It should be obvious that practice of medicine in the Army differs from that in civilian life. The reasons for this are multiple. Even if the factors of trauma and tropical dermatoses are eliminated, the cutaneous diseases studied in an Army hospital are not identical with those seen in peacetime. The type of patient observed determines the cutaneous changes encountered. In the Service, one is dealing with healthy young men. Therefore, one should expect an increase in the diseases commonest in this group, with an absolute or relative absence of dermatoses peculiar to children, women and persons of advanced age. The relatively crowded living facilities would be expected to encourage the spread of contagious diseases. The dermatologist would be called on to treat certain dermatoses seldom seen in his civilian practice, including, as an example, sunburn. This is due to the fact that persons with sunburn are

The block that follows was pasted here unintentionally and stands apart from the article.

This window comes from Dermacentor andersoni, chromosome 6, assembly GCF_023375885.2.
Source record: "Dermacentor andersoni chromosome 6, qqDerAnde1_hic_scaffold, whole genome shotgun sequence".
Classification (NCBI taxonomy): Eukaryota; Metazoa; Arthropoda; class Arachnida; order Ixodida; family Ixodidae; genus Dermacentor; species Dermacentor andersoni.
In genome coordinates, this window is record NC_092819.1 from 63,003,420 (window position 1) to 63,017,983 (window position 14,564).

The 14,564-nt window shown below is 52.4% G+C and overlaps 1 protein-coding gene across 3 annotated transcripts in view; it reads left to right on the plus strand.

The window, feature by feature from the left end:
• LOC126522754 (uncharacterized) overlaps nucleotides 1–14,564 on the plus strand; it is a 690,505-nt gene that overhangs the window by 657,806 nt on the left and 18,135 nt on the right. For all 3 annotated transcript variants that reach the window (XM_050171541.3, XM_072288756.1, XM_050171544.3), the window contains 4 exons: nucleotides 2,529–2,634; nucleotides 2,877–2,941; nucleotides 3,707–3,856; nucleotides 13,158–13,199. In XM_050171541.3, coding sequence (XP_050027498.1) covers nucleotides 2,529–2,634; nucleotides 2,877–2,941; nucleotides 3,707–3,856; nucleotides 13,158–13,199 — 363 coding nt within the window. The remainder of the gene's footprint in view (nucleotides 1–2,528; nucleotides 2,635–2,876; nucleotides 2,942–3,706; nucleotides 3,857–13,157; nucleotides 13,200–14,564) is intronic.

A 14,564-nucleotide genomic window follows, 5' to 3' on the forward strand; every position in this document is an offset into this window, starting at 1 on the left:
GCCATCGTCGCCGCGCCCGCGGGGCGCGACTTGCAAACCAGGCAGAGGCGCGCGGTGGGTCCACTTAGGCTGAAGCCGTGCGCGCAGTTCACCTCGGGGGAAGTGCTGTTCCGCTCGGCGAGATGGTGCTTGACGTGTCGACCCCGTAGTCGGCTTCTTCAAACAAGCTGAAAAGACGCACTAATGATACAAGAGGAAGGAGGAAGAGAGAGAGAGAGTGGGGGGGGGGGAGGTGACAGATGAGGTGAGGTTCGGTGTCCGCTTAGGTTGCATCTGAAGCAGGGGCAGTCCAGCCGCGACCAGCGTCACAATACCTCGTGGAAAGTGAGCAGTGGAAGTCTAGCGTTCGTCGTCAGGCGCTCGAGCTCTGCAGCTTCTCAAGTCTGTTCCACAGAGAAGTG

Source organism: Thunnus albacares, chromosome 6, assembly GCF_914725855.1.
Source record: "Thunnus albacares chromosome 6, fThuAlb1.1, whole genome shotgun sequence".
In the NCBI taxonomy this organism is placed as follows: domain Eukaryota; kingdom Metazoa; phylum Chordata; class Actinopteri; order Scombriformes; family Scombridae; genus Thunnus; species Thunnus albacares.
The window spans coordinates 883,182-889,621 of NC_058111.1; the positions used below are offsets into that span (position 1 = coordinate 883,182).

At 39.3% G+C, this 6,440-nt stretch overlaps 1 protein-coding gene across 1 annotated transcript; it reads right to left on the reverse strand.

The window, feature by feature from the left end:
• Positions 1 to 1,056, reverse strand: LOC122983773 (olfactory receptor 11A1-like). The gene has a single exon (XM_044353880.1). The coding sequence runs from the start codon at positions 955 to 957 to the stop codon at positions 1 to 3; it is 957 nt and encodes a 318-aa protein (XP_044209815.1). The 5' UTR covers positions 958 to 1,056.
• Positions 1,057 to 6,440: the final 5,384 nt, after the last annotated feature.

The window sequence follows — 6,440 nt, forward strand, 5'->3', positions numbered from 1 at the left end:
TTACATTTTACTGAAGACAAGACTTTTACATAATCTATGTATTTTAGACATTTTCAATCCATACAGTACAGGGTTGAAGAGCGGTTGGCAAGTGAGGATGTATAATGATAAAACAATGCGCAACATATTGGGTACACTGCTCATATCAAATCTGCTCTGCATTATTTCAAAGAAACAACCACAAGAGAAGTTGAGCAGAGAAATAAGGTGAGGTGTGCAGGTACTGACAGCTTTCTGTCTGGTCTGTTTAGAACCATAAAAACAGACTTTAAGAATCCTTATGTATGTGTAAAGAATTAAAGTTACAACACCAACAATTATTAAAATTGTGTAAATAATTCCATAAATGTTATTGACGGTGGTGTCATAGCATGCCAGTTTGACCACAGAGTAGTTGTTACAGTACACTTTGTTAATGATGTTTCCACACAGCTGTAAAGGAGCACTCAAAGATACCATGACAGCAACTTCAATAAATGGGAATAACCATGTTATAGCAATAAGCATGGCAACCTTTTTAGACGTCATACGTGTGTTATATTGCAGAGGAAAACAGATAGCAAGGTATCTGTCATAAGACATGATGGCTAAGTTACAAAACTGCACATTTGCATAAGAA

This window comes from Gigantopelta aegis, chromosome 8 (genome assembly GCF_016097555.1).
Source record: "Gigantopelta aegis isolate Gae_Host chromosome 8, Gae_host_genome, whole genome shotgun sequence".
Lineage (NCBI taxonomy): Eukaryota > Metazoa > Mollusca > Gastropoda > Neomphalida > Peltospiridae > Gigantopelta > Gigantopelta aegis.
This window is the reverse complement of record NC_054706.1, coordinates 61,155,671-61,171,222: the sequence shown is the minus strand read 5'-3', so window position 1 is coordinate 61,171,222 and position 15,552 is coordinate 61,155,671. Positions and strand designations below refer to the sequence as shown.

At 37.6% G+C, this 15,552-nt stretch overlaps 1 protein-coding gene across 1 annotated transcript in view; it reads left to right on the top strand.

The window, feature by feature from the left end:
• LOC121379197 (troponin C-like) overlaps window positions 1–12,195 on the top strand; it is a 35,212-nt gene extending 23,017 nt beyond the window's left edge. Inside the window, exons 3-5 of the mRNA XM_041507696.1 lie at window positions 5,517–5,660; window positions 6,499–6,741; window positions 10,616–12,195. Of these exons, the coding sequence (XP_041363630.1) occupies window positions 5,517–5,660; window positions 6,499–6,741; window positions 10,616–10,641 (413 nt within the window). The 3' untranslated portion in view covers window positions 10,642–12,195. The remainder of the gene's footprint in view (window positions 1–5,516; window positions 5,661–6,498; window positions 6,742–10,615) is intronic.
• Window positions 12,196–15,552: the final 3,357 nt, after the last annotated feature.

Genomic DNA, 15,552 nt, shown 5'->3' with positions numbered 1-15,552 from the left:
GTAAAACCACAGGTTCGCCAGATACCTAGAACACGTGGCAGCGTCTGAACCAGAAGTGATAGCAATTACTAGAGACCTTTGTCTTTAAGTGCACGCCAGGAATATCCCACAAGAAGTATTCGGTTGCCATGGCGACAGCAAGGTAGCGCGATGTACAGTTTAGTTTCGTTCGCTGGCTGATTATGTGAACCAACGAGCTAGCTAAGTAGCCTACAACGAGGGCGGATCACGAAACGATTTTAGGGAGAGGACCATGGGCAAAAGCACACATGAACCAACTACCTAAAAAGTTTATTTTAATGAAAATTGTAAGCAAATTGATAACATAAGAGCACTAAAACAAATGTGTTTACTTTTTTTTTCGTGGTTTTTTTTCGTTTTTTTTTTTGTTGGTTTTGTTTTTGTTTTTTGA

EPSTEIN E. DERMATOLOGIC PRACTICE IN A STATION HOSPITAL IN SOUTHERN CALIFORNIA: A COMPARISON WITH PRIVATE PRACTICE. Arch Derm Syphilol. 1945;52(1):21–25. doi:10.1001/archderm.1945.01510250026008
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